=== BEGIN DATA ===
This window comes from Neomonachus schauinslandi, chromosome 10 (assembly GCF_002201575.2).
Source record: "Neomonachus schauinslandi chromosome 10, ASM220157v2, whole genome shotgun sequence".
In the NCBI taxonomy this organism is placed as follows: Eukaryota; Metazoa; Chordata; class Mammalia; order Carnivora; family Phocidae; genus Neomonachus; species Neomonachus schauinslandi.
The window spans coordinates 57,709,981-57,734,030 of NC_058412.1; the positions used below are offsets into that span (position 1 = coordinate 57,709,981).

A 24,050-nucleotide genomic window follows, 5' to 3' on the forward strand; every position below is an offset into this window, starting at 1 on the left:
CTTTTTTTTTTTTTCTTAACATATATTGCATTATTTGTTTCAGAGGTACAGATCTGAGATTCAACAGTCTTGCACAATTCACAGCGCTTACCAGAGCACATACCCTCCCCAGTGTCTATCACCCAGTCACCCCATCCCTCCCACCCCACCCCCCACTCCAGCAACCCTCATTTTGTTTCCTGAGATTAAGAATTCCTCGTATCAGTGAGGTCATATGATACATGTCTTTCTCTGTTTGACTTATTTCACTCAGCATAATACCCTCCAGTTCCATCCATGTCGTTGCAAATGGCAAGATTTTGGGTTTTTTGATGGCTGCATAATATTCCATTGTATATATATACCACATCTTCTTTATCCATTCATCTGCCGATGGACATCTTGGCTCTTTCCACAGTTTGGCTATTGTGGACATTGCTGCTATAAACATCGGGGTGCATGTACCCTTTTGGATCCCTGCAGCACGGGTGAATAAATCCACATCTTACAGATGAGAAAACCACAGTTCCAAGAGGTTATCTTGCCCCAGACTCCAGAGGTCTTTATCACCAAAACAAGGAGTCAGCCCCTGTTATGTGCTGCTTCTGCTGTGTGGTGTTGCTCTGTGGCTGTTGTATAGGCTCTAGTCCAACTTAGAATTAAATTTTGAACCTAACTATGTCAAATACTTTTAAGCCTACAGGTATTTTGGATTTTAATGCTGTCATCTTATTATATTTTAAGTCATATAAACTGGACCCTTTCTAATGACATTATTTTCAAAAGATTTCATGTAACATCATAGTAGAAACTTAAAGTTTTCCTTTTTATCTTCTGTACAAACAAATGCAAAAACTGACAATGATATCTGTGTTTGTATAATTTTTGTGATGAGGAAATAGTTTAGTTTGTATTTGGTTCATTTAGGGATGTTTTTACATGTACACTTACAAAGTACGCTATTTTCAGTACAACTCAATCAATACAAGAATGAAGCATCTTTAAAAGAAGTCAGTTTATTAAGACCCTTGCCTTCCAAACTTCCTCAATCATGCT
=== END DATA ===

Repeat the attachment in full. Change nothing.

This window comes from Neomonachus schauinslandi, chromosome 10 (assembly GCF_002201575.2).
Source record: "Neomonachus schauinslandi chromosome 10, ASM220157v2, whole genome shotgun sequence".
In the NCBI taxonomy this organism is placed as follows: Eukaryota; Metazoa; Chordata; class Mammalia; order Carnivora; family Phocidae; genus Neomonachus; species Neomonachus schauinslandi.
The window spans coordinates 57,709,981-57,734,030 of NC_058412.1; the positions used below are offsets into that span (position 1 = coordinate 57,709,981).

A 24,050-nucleotide genomic window follows, 5' to 3' on the forward strand; every position below is an offset into this window, starting at 1 on the left:
CTTTTTTTTTTTTTCTTAACATATATTGCATTATTTGTTTCAGAGGTACAGATCTGAGATTCAACAGTCTTGCACAATTCACAGCGCTTACCAGAGCACATACCCTCCCCAGTGTCTATCACCCAGTCACCCCATCCCTCCCACCCCACCCCCCACTCCAGCAACCCTCATTTTGTTTCCTGAGATTAAGAATTCCTCGTATCAGTGAGGTCATATGATACATGTCTTTCTCTGTTTGACTTATTTCACTCAGCATAATACCCTCCAGTTCCATCCATGTCGTTGCAAATGGCAAGATTTTGGGTTTTTTGATGGCTGCATAATATTCCATTGTATATATATACCACATCTTCTTTATCCATTCATCTGCCGATGGACATCTTGGCTCTTTCCACAGTTTGGCTATTGTGGACATTGCTGCTATAAACATCGGGGTGCATGTACCCTTTTGGATCCCTGCAGCACGGGTGAATAAATCCACATCTTACAGATGAGAAAACCACAGTTCCAAGAGGTTATCTTGCCCCAGACTCCAGAGGTCTTTATCACCAAAACAAGGAGTCAGCCCCTGTTATGTGCTGCTTCTGCTGTGTGGTGTTGCTCTGTGGCTGTTGTATAGGCTCTAGTCCAACTTAGAATTAAATTTTGAACCTAACTATGTCAAATACTTTTAAGCCTACAGGTATTTTGGATTTTAATGCTGTCATCTTATTATATTTTAAGTCATATAAACTGGACCCTTTCTAATGACATTATTTTCAAAAGATTTCATGTAACATCATAGTAGAAACTTAAAGTTTTCCTTTTTATCTTCTGTACAAACAAATGCAAAAACTGACAATGATATCTGTGTTTGTATAATTTTTGTGATGAGGAAATAGTTTAGTTTGTATTTGGTTCATTTAGGGATGTTTTTACATGTACACTTACAAAGTACGCTATTTTCAGTACAACTCAATCAATACAAGAATGAAGCATCTTTAAAAGAAGTCAGTTTATTAAGACCCTTGCCTTCCAAACTTCCTCAATCATGCT